After earning bachelor’s at 70, grandmother has eye on master’s
If fulfilling her lifelong ambition of earning a bachelor’s degree wasn’t proof enough that Edna Rawson won’t let age be a barrier to her success, consider this: The 70-year-old grandmother now has her sights set on a master’s degree in social work.
“My age isn’t preventing me from moving forward,” Rawson said recently. She has since applied to a master’s program in social work that begins this summer, and is eyeing two others that begin in the fall. And that’s not all. She’s looking into applying to law school as early as 2022.
Rawson was among more than 1,200 Texas Woman’s University graduates last December who participated in a memorable ceremony at Fort Worth’s Texas Motor Speedway in which graduation candidates took a victory lap around the track before accepting their diploma covers at the finish line. The day after she turned 70, Rawson earned her degree in general studies.
Besides the distinction of completing a degree during a global pandemic and maintaining a full-time job, there are other reasons to be in awe of Rawson’s extraordinary feat. The mother of six raised her children as a single parent.
Rawson grew up near the northern Louisiana town of Homer, but started spending summers in the Metroplex as a child until her family moved to Dallas permanently right before she enrolled in the ninth grade. Her father died when she was in elementary school, and her mother, who had dropped out of school in the eighth grade, had to work a grueling schedule to support the family.
“Nobody taught us to go to college, just to work—and that’s what we did,” Rawson recalled. “When you are poor, you think first about making money.”
Her first college experience wasn’t long after high school, when she enrolled in one of Dallas College’s community campuses, but as with many other young college students, life happens, and she needed to switch her focus more toward earning a living than attending college.
“It was constant over the last 40 years,” Rawson said, adding: “Sometimes, we get in our own way.”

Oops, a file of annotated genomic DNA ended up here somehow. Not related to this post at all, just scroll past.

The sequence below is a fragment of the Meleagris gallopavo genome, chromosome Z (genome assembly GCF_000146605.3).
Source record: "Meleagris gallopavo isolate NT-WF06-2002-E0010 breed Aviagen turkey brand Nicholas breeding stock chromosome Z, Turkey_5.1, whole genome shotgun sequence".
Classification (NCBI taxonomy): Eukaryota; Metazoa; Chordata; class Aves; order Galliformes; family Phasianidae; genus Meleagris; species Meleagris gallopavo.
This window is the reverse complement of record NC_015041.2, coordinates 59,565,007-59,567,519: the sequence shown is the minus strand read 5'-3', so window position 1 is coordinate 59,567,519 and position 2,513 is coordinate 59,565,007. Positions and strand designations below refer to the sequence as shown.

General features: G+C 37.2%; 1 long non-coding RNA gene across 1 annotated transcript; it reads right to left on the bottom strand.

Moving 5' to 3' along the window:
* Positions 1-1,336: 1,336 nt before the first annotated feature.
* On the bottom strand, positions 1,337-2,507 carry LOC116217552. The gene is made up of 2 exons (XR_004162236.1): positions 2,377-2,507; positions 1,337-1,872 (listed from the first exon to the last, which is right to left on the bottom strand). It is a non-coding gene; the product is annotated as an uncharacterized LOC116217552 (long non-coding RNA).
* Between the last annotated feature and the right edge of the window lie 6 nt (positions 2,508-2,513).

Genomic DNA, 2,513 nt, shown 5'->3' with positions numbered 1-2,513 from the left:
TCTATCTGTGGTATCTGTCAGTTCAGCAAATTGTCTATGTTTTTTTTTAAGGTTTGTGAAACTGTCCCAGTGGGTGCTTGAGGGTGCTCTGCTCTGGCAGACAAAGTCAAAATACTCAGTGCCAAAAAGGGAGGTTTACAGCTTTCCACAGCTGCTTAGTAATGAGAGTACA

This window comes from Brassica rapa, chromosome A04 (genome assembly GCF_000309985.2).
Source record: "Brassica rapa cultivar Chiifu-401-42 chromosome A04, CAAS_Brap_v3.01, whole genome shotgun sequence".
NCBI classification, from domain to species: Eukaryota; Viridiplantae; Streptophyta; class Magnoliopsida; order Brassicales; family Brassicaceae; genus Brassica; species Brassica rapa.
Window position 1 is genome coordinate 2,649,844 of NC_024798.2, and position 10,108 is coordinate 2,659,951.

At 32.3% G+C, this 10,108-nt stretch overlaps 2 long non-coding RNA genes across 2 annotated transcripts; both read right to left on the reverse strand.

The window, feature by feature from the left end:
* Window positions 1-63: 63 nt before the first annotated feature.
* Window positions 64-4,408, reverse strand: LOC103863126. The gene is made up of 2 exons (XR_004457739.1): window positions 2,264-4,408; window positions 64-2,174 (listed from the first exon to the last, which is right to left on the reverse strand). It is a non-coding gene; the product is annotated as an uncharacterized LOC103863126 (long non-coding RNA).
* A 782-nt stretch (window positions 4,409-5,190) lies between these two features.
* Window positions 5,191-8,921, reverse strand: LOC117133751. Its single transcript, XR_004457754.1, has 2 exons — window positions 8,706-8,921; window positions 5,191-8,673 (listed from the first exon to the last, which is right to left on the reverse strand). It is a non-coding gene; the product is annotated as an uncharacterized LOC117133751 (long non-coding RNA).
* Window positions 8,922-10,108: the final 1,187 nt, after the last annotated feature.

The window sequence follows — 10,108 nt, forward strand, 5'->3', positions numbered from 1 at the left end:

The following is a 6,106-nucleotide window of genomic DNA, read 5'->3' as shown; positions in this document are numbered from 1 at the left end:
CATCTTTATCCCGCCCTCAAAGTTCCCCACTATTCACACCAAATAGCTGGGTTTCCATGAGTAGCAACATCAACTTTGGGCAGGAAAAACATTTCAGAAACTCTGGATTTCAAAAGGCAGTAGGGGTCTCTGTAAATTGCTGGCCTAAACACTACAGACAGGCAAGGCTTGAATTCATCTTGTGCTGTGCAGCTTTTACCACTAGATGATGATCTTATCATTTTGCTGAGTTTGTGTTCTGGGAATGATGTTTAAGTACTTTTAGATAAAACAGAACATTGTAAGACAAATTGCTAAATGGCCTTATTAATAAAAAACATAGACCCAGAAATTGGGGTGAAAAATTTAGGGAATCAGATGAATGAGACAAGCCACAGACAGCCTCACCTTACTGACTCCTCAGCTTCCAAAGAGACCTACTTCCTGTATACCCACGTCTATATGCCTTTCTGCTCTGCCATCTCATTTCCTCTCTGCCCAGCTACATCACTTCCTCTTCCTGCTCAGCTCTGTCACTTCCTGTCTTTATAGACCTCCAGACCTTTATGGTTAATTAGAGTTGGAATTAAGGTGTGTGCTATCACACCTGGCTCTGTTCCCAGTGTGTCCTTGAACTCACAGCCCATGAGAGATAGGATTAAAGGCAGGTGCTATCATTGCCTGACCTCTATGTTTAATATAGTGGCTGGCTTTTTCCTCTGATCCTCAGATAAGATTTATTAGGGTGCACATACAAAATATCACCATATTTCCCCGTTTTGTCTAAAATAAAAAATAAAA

After an initial job at a local hospital carrying out minor tasks, she found herself embarking on a series of jobs over the course of her adult life, trying to find the right fit. Among the jobs she took were sales clerk, cashier, long-distance telephone operator, secretary, newspaper advertising representative, accounting assistant and receptionist.
Rawson worked at a department store, at a newspaper, at a health science center, an insurance office, a children’s shelter, for the Texas Department of Human Services and a community college district. She completed her bachelor’s degree while working full time in the advising department for Richland College, part of the Dallas Colleges network.
“I have been wanting this for more than 40 years, I guess I just didn’t know that when I first got out of high school,” Rawson said. “I knew God wanted me to do something else.”
Completing her degree was an inspiration to her family and friends, and Rawson hopes it may provide a spark of motivation for others to follow their dreams. It’s certainly had an impact on one of her daughters.
“To see our mom do this at 70 years old has really inspired us,” said Kayla Monroe, who lives in Dallas. “She has inspired me to keep following my dream of doing what I want to do — sing.”
Assistant Vice President, University Communications
Page last updated 5:02 PM, January 27, 2021